Does it quell or quiver
mundane terror
to wear blinders
to see better —

to close one eye
in search of an opening,
bent backwards like
a shadow over and over

the millennia? History and
celestial bodies are in orbit.
Is it more or less dangerous
to stare at the naked truth? Your

moon makes its rounds, our
sun craves like the fire
it is, then a small sphere
goes dim somewhere

in the incomprehensible universe.
Is this allowed, sliver of reverence
for science? Is this halo hallowed or
merely fleeting convergence?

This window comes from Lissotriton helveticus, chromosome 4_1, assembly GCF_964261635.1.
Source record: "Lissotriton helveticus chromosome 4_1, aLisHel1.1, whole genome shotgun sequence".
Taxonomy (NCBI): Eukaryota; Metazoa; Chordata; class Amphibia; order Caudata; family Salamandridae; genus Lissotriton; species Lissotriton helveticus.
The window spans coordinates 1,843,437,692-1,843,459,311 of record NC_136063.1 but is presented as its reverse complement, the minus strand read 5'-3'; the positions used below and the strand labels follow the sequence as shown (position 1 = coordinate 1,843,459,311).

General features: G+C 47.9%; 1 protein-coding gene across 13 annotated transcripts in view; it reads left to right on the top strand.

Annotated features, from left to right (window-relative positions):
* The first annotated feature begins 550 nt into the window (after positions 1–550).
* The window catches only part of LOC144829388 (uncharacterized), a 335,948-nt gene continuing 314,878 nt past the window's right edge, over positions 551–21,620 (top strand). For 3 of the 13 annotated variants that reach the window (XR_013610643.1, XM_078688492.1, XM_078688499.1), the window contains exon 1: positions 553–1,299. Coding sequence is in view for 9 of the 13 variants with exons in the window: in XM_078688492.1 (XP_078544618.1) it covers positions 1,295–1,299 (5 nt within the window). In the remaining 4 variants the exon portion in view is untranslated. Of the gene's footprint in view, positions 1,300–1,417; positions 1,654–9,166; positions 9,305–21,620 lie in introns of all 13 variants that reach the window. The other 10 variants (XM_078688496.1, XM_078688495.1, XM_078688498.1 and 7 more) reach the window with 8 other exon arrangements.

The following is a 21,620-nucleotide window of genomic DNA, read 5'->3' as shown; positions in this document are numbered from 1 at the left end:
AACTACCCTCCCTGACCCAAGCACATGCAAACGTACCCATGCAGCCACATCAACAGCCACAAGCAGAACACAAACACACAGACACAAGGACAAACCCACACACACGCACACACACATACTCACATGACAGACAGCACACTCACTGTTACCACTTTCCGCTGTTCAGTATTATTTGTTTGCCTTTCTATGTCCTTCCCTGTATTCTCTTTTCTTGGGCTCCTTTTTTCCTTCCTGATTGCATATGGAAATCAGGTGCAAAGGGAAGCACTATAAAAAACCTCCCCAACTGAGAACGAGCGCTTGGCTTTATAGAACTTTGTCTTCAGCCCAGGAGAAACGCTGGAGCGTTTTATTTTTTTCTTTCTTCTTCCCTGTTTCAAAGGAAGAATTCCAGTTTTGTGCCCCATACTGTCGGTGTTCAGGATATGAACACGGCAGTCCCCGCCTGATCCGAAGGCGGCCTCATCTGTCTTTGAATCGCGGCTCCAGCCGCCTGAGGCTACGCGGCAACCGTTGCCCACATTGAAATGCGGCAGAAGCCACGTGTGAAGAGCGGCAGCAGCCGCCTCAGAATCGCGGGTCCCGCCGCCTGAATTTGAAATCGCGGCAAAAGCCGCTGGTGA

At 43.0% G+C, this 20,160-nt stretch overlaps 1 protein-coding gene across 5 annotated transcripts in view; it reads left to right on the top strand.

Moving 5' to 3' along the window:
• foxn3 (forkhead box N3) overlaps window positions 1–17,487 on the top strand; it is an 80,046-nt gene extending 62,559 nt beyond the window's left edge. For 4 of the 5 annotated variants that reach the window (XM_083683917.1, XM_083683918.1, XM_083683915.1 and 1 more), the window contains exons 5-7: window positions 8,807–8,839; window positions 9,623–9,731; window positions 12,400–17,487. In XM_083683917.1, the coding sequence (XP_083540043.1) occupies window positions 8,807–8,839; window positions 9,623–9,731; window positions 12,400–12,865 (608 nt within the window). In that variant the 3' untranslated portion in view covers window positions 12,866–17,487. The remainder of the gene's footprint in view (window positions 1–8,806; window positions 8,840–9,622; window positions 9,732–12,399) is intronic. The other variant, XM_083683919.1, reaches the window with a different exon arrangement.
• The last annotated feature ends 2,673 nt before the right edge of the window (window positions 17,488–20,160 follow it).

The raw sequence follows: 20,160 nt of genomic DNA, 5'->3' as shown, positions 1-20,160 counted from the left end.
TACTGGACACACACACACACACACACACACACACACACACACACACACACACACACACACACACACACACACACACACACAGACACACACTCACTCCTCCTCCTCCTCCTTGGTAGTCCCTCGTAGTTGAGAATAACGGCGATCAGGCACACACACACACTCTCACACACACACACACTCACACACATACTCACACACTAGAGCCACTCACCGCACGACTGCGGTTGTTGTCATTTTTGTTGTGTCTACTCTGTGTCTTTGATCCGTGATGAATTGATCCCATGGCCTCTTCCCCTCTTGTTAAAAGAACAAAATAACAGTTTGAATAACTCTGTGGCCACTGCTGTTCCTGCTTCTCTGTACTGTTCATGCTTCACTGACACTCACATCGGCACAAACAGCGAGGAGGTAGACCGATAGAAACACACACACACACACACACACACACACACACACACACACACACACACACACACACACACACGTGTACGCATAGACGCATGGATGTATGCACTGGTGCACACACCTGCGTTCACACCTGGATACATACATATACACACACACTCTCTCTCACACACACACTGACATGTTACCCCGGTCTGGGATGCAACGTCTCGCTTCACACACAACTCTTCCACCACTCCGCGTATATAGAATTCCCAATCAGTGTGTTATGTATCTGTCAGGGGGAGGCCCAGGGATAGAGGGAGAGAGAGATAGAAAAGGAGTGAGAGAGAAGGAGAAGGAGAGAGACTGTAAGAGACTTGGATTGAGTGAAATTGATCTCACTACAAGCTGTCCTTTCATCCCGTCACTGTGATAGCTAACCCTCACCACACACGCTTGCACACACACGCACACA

Bigotry has a perigee,
apparently. Umbrage
eclipses unity. Yet
here in the umbra

look how we’re all tilting
our heads to the same degree,
eyes up, arms outreaching
in unison, observing the same fact,

one straight line from neck
to sky, awed and angled in respect —
not fear or feckless furor —
saluting that ripe then sickle star

and its long dark stripe.


Alexandra Haines-Stiles is a graduate of Harvard and Oxford, where she studied twentieth-century literature and language. Her work has appeared in Copper Nickel, The Missouri Review Online, Hanging Loose and elsewhere. She lives in New York.


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